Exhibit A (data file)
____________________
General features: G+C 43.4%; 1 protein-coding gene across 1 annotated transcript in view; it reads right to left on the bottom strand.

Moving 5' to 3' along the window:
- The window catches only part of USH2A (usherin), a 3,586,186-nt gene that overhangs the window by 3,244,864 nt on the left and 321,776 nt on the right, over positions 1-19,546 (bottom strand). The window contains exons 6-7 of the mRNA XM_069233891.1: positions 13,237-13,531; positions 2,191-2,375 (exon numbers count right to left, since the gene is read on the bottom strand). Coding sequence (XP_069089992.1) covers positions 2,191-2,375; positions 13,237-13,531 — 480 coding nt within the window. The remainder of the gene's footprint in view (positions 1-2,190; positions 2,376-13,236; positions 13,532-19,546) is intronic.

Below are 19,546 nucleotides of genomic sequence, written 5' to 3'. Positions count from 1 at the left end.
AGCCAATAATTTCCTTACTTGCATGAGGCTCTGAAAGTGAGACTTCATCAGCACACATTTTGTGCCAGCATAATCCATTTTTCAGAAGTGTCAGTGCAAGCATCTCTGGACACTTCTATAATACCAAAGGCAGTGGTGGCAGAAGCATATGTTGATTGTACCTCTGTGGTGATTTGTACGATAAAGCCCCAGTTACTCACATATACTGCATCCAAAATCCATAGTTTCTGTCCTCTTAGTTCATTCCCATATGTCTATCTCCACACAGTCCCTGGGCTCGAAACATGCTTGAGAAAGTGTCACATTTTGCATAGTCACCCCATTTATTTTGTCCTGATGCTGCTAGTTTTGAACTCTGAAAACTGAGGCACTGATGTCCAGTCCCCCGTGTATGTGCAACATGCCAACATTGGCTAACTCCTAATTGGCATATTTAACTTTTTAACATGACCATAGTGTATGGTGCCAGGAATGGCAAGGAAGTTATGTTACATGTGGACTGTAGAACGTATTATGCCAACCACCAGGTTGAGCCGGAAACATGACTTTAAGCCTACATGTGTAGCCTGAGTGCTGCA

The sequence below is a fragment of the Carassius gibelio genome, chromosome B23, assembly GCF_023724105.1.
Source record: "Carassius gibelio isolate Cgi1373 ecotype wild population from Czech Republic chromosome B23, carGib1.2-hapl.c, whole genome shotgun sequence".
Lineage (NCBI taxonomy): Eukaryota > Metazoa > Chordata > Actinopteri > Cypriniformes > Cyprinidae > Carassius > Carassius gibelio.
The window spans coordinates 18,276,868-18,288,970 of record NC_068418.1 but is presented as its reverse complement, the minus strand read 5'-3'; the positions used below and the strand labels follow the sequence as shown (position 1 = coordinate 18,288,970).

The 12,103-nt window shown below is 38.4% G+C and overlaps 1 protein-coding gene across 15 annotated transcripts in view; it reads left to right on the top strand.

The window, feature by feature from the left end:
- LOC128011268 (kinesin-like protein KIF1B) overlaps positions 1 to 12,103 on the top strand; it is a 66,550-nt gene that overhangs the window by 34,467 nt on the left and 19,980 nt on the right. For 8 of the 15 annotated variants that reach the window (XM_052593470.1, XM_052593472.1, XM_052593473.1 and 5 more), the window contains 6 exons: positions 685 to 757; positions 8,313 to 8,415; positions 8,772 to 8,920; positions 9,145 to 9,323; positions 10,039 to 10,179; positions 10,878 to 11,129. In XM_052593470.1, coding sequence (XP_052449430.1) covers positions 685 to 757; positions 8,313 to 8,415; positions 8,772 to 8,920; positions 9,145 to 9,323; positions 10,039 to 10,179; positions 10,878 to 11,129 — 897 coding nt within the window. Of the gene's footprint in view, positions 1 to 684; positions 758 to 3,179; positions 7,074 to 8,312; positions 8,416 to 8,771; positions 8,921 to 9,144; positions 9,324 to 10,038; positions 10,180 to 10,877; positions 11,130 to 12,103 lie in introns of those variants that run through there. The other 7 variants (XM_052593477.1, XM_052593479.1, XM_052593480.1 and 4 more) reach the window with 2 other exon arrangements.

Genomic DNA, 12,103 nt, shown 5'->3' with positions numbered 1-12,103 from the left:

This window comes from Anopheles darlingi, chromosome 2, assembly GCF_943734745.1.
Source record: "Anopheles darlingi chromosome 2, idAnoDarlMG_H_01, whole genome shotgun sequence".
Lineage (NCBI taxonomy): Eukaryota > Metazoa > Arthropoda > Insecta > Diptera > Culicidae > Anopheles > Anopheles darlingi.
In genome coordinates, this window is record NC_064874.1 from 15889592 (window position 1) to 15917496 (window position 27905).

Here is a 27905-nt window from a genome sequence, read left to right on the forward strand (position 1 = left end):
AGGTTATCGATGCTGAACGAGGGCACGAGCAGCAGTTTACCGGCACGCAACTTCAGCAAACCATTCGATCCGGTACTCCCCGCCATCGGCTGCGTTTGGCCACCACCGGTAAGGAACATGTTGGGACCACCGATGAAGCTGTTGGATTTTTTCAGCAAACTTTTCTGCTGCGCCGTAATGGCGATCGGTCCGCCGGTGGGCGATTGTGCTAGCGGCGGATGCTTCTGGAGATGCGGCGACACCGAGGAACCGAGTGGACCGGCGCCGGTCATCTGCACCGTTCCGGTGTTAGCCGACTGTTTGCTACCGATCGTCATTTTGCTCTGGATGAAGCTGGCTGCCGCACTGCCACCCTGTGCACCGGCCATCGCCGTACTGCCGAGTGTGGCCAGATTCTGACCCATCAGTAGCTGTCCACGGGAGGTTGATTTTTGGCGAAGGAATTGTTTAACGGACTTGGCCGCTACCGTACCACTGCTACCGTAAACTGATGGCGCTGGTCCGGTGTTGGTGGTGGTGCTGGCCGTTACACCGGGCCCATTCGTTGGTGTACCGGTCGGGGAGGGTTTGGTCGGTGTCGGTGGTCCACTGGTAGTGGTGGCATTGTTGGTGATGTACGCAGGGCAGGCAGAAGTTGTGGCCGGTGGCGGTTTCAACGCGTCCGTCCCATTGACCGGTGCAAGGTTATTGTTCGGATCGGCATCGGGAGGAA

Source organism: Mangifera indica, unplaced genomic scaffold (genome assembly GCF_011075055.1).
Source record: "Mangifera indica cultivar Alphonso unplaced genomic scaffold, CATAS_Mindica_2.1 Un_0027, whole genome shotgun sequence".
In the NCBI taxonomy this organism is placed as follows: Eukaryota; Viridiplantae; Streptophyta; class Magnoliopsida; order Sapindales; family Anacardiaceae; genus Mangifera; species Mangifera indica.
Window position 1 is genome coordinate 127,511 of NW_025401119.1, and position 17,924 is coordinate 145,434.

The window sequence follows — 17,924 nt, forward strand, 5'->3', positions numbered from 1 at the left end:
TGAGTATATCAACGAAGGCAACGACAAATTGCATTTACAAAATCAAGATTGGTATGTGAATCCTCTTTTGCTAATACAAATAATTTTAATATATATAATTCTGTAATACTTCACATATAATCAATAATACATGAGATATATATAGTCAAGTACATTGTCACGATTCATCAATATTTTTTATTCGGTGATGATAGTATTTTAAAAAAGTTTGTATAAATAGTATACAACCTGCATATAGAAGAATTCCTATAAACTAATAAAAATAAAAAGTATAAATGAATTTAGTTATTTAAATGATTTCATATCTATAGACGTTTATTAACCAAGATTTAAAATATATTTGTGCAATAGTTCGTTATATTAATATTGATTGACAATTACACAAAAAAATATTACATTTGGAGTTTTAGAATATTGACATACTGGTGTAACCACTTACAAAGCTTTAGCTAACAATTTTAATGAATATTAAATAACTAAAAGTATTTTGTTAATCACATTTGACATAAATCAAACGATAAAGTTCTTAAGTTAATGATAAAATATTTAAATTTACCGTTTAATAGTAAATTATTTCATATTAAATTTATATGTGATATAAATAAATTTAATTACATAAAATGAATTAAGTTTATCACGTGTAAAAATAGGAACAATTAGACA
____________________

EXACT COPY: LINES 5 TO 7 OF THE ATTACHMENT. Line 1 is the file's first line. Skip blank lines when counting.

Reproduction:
AGCCAATAATTTCCTTACTTGCATGAGGCTCTGAAAGTGAGACTTCATCAGCACACATTTTGTGCCAGCATAATCCATTTTTCAGAAGTGTCAGTGCAAGCATCTCTGGACACTTCTATAATACCAAAGGCAGTGGTGGCAGAAGCATATGTTGATTGTACCTCTGTGGTGATTTGTACGATAAAGCCCCAGTTACTCACATATACTGCATCCAAAATCCATAGTTTCTGTCCTCTTAGTTCATTCCCATATGTCTATCTCCACACAGTCCCTGGGCTCGAAACATGCTTGAGAAAGTGTCACATTTTGCATAGTCACCCCATTTATTTTGTCCTGATGCTGCTAGTTTTGAACTCTGAAAACTGAGGCACTGATGTCCAGTCCCCCGTGTATGTGCAACATGCCAACATTGGCTAACTCCTAATTGGCATATTTAACTTTTTAACATGACCATAGTGTATGGTGCCAGGAATGGCAAGGAAGTTATGTTACATGTGGACTGTAGAACGTATTATGCCAACCACCAGGTTGAGCCGGAAACATGACTTTAAGCCTACATGTGTAGCCTGAGTGCTGCA

The sequence below is a fragment of the Carassius gibelio genome, chromosome B23, assembly GCF_023724105.1.
Source record: "Carassius gibelio isolate Cgi1373 ecotype wild population from Czech Republic chromosome B23, carGib1.2-hapl.c, whole genome shotgun sequence".